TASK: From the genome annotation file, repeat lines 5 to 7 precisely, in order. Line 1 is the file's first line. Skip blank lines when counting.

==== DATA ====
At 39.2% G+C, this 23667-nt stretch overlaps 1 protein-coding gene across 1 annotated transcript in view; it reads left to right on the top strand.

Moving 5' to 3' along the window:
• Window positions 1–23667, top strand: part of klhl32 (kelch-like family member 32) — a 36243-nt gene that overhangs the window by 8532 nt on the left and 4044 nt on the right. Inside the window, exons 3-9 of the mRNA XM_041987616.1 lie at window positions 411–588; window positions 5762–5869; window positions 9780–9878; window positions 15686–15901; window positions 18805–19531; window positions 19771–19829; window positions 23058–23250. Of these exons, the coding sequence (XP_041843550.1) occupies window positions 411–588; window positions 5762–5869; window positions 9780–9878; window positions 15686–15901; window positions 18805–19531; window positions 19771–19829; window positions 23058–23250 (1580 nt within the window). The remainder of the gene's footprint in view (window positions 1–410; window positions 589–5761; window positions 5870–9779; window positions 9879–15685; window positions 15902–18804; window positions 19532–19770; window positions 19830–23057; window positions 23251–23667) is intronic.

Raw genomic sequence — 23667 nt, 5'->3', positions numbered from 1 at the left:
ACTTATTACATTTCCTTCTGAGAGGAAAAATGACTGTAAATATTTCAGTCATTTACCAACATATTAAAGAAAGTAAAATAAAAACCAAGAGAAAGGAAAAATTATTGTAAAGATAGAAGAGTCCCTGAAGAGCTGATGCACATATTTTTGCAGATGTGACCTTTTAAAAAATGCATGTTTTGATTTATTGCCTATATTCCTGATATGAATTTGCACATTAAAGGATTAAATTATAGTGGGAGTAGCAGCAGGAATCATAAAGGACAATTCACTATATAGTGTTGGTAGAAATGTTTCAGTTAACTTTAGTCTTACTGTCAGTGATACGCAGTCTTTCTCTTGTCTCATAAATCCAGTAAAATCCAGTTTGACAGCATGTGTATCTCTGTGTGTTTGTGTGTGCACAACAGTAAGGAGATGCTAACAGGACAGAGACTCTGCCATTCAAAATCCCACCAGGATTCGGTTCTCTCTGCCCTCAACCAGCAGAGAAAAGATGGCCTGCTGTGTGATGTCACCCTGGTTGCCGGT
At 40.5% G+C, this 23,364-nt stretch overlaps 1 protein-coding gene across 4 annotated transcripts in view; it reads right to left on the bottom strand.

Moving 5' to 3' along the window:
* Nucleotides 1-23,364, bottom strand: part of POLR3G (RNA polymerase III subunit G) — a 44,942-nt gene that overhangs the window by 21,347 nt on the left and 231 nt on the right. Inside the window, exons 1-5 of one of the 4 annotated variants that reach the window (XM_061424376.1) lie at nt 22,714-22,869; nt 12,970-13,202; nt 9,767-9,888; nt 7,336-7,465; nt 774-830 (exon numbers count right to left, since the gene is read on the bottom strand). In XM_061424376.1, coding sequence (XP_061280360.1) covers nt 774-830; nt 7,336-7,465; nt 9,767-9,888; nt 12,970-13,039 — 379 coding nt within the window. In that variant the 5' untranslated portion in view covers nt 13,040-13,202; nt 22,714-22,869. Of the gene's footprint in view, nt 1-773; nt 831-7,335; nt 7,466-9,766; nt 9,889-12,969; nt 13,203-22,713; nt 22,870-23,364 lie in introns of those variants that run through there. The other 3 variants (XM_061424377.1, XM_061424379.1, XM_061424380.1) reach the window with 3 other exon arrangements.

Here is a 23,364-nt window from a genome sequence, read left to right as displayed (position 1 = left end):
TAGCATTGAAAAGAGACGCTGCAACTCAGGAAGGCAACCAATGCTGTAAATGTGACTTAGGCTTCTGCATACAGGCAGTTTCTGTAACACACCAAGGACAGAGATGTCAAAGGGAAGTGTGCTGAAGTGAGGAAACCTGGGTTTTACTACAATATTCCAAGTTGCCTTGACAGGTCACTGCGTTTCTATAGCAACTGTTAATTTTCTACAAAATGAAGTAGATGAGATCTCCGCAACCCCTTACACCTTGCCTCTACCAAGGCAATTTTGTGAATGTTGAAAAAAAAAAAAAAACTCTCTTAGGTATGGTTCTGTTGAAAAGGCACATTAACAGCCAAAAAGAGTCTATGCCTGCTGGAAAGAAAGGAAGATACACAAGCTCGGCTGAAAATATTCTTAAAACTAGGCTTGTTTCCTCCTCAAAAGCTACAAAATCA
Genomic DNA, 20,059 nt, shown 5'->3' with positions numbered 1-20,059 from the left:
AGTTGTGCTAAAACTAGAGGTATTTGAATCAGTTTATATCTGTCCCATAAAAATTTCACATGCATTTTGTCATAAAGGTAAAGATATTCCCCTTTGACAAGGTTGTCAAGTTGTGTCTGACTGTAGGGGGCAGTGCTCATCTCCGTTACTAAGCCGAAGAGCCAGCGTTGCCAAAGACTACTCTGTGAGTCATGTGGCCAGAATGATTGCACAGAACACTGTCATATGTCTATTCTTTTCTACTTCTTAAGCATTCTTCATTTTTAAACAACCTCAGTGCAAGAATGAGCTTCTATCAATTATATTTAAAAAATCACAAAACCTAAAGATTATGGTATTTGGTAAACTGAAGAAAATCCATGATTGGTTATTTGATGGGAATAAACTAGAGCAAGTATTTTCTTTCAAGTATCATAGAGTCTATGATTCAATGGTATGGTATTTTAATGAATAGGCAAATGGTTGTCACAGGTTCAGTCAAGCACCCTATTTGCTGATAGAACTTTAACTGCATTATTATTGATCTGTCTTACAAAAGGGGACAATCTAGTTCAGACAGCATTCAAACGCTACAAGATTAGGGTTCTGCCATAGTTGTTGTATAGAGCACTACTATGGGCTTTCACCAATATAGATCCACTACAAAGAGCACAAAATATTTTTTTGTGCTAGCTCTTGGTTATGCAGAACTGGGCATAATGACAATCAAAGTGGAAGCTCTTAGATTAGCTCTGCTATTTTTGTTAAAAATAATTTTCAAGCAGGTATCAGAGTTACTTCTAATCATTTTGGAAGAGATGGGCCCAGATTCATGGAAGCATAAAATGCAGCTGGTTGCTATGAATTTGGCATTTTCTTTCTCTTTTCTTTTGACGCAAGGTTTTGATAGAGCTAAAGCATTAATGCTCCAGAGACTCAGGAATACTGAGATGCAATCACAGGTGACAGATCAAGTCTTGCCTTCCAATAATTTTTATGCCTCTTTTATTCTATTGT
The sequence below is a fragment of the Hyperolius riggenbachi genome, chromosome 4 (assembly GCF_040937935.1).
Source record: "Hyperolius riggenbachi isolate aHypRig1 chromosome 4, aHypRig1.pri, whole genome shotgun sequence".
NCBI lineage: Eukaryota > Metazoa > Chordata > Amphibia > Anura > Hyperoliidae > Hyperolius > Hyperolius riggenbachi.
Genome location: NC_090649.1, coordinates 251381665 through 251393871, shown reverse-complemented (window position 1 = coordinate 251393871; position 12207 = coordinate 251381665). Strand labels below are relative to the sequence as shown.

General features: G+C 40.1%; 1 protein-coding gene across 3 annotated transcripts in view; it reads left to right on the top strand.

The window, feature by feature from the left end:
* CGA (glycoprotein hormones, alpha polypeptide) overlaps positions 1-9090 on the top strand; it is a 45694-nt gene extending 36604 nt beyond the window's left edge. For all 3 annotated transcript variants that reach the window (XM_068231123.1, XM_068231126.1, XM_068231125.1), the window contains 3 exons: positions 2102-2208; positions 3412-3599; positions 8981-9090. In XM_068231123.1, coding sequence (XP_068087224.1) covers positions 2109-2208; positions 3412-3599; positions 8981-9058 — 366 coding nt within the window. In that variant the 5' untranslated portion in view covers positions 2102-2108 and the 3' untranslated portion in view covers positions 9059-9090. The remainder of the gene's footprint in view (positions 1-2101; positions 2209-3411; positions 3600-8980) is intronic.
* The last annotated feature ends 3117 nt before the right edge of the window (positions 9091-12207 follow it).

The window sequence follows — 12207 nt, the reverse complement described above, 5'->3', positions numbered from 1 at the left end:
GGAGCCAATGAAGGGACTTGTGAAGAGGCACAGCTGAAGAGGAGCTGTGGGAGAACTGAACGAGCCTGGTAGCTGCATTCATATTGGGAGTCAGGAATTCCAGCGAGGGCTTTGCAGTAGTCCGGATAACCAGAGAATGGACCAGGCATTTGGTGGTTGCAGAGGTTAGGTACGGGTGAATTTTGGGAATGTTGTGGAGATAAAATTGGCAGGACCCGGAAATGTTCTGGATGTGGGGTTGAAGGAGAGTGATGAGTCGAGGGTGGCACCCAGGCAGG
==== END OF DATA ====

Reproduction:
ACTTATTACATTTCCTTCTGAGAGGAAAAATGACTGTAAATATTTCAGTCATTTACCAACATATTAAAGAAAGTAAAATAAAAACCAAGAGAAAGGAAAAATTATTGTAAAGATAGAAGAGTCCCTGAAGAGCTGATGCACATATTTTTGCAGATGTGACCTTTTAAAAAATGCATGTTTTGATTTATTGCCTATATTCCTGATATGAATTTGCACATTAAAGGATTAAATTATAGTGGGAGTAGCAGCAGGAATCATAAAGGACAATTCACTATATAGTGTTGGTAGAAATGTTTCAGTTAACTTTAGTCTTACTGTCAGTGATACGCAGTCTTTCTCTTGTCTCATAAATCCAGTAAAATCCAGTTTGACAGCATGTGTATCTCTGTGTGTTTGTGTGTGCACAACAGTAAGGAGATGCTAACAGGACAGAGACTCTGCCATTCAAAATCCCACCAGGATTCGGTTCTCTCTGCCCTCAACCAGCAGAGAAAAGATGGCCTGCTGTGTGATGTCACCCTGGTTGCCGGT
At 40.5% G+C, this 23,364-nt stretch overlaps 1 protein-coding gene across 4 annotated transcripts in view; it reads right to left on the bottom strand.

Moving 5' to 3' along the window: